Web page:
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Transport in regional science: the 'death of distance' is premature

Vickerman, Roger W., Rietveld, Piet (2004) Transport in regional science: the 'death of distance' is premature. Papers in Regional Science, 83 (1). pp. 229-248. ISSN 1056-8190. (doi:10.1007/s10110-003-0184-9) (The full text of this publication is not currently available from this repository. You may be able to access a copy if URLs are provided) (KAR id:550)

The full text of this publication is not currently available from this repository. You may be able to access a copy if URLs are provided. (Contact us about this Publication)
Official URL
https://doi.org/10.1007/s10110-003-0184-9

Abstract

Transport costs have always been an important dimension in regional science. It is therefore remarkable that regional science and transport economics have developed in a rather unconnected way. Although being distinct, the routes of the two were parallel, and there are signs that the two fields will get closer to each other. This paper further discusses long run trends in transport costs and the potential spatial consequences. The main conclusion is that although in terms of money and time, the performance of transport has improved enormously, many economic activities have not become footloose to the extent as expressed by the notion of ‘death of distance’. One of the reasons discussed is the role of transaction costs, some being clearly related with distance.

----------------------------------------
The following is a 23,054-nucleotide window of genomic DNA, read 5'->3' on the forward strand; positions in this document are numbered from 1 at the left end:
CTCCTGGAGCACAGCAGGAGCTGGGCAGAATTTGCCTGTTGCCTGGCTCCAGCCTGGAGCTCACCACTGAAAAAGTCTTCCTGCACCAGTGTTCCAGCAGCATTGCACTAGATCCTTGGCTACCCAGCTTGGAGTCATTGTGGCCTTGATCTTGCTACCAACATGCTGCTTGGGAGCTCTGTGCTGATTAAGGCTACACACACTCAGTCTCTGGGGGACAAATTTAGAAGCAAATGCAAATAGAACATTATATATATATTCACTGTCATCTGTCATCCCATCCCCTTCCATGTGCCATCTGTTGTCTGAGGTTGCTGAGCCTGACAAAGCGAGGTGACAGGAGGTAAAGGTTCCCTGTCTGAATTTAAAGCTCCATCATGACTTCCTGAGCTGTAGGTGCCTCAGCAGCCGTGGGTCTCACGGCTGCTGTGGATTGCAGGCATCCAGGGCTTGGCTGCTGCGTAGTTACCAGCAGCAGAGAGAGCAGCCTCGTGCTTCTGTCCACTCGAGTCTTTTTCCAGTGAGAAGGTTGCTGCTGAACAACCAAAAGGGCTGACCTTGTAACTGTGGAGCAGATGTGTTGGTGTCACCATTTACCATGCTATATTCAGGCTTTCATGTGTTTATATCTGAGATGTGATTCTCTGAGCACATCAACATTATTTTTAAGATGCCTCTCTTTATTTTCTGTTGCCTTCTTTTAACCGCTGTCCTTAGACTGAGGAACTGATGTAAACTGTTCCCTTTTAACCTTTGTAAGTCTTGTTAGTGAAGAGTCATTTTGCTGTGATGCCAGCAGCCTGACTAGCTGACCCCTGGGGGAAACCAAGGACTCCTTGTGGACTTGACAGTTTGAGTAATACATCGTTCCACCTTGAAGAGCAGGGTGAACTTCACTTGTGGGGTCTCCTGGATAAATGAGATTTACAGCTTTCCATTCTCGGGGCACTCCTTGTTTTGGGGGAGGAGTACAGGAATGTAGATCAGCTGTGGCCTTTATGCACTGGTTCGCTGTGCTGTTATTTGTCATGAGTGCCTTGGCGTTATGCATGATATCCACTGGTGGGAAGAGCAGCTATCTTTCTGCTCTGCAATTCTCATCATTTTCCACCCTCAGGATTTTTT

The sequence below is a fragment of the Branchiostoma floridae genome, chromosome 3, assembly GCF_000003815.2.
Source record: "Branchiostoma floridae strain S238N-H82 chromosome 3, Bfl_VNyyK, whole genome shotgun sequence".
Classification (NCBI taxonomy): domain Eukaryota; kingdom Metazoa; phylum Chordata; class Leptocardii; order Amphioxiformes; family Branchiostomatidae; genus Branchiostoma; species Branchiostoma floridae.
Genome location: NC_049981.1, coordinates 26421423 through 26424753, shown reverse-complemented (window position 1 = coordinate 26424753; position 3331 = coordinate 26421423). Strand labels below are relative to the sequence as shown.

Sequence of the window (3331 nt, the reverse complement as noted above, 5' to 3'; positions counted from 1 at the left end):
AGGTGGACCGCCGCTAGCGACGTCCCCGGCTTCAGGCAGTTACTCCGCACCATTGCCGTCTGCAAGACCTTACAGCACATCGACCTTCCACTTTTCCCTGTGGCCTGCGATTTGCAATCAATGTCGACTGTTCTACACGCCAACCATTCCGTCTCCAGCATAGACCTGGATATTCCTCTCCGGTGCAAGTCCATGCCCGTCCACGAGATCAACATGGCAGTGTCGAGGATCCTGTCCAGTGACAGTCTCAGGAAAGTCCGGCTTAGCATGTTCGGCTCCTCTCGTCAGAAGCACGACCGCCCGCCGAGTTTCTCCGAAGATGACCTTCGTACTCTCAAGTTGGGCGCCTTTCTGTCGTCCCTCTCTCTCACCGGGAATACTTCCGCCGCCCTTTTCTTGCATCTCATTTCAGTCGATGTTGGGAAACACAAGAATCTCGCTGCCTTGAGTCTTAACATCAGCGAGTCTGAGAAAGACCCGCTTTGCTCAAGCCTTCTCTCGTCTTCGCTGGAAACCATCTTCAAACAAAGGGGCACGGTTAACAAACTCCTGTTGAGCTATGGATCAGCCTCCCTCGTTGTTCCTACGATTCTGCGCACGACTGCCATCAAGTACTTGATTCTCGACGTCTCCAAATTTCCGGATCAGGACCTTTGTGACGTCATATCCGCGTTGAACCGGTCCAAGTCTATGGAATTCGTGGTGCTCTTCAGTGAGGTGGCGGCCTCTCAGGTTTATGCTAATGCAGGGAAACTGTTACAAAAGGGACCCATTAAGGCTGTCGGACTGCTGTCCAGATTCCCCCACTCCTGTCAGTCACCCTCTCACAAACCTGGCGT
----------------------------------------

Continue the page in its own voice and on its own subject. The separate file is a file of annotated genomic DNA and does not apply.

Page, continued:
Item Type: Article
DOI/Identification number: 10.1007/s10110-003-0184-9
Subjects: H Social Sciences
Divisions: Faculties > Social Sciences > School of Economics
Depositing User: Roger Vickerman
Date Deposited: 19 Dec 2007 18:19 UTC
Last Modified: 28 May 2019 13:35 UTC
Resource URI: https://kar.kent.ac.uk/id/eprint/550 (The current URI for this page, for reference purposes)
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